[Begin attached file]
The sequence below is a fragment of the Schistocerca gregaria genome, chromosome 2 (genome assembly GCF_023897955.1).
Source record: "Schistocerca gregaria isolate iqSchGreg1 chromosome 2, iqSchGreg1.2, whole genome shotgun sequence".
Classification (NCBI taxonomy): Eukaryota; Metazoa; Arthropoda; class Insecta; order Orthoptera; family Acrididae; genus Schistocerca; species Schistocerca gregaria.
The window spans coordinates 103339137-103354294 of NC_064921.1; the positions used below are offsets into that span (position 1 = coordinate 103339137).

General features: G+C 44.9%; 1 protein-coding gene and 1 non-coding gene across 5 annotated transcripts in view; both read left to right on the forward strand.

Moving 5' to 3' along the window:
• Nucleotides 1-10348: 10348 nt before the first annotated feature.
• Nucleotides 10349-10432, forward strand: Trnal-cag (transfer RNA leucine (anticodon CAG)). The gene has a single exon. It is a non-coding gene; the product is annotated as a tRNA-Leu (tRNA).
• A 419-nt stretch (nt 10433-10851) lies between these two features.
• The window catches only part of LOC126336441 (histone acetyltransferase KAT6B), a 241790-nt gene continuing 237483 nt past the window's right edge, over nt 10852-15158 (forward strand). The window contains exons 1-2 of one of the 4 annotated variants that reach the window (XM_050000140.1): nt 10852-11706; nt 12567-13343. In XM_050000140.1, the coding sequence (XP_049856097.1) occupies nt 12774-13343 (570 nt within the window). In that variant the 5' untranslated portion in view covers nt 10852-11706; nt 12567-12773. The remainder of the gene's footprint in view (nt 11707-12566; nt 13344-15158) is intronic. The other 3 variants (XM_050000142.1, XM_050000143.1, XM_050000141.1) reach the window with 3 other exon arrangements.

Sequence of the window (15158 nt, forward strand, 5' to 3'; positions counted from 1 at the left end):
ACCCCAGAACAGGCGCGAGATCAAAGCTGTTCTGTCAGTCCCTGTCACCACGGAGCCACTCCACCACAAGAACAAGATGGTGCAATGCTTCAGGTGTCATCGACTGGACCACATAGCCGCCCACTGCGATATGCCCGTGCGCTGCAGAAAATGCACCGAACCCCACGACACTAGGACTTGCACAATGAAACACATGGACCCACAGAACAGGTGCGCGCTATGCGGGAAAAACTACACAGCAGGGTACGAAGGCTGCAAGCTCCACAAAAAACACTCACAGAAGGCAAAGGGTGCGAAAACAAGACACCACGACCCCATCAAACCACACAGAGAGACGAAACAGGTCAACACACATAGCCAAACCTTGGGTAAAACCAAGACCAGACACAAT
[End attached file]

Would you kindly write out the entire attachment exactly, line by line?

The sequence below is a fragment of the Schistocerca gregaria genome, chromosome 2 (genome assembly GCF_023897955.1).
Source record: "Schistocerca gregaria isolate iqSchGreg1 chromosome 2, iqSchGreg1.2, whole genome shotgun sequence".
Classification (NCBI taxonomy): Eukaryota; Metazoa; Arthropoda; class Insecta; order Orthoptera; family Acrididae; genus Schistocerca; species Schistocerca gregaria.
The window spans coordinates 103339137-103354294 of NC_064921.1; the positions used below are offsets into that span (position 1 = coordinate 103339137).

General features: G+C 44.9%; 1 protein-coding gene and 1 non-coding gene across 5 annotated transcripts in view; both read left to right on the forward strand.

Moving 5' to 3' along the window:
• Nucleotides 1-10348: 10348 nt before the first annotated feature.
• Nucleotides 10349-10432, forward strand: Trnal-cag (transfer RNA leucine (anticodon CAG)). The gene has a single exon. It is a non-coding gene; the product is annotated as a tRNA-Leu (tRNA).
• A 419-nt stretch (nt 10433-10851) lies between these two features.
• The window catches only part of LOC126336441 (histone acetyltransferase KAT6B), a 241790-nt gene continuing 237483 nt past the window's right edge, over nt 10852-15158 (forward strand). The window contains exons 1-2 of one of the 4 annotated variants that reach the window (XM_050000140.1): nt 10852-11706; nt 12567-13343. In XM_050000140.1, the coding sequence (XP_049856097.1) occupies nt 12774-13343 (570 nt within the window). In that variant the 5' untranslated portion in view covers nt 10852-11706; nt 12567-12773. The remainder of the gene's footprint in view (nt 11707-12566; nt 13344-15158) is intronic. The other 3 variants (XM_050000142.1, XM_050000143.1, XM_050000141.1) reach the window with 3 other exon arrangements.

Sequence of the window (15158 nt, forward strand, 5' to 3'; positions counted from 1 at the left end):
ACCCCAGAACAGGCGCGAGATCAAAGCTGTTCTGTCAGTCCCTGTCACCACGGAGCCACTCCACCACAAGAACAAGATGGTGCAATGCTTCAGGTGTCATCGACTGGACCACATAGCCGCCCACTGCGATATGCCCGTGCGCTGCAGAAAATGCACCGAACCCCACGACACTAGGACTTGCACAATGAAACACATGGACCCACAGAACAGGTGCGCGCTATGCGGGAAAAACTACACAGCAGGGTACGAAGGCTGCAAGCTCCACAAAAAACACTCACAGAAGGCAAAGGGTGCGAAAACAAGACACCACGACCCCATCAAACCACACAGAGAGACGAAACAGGTCAACACACATAGCCAAACCTTGGGTAAAACCAAGACCAGACACAAT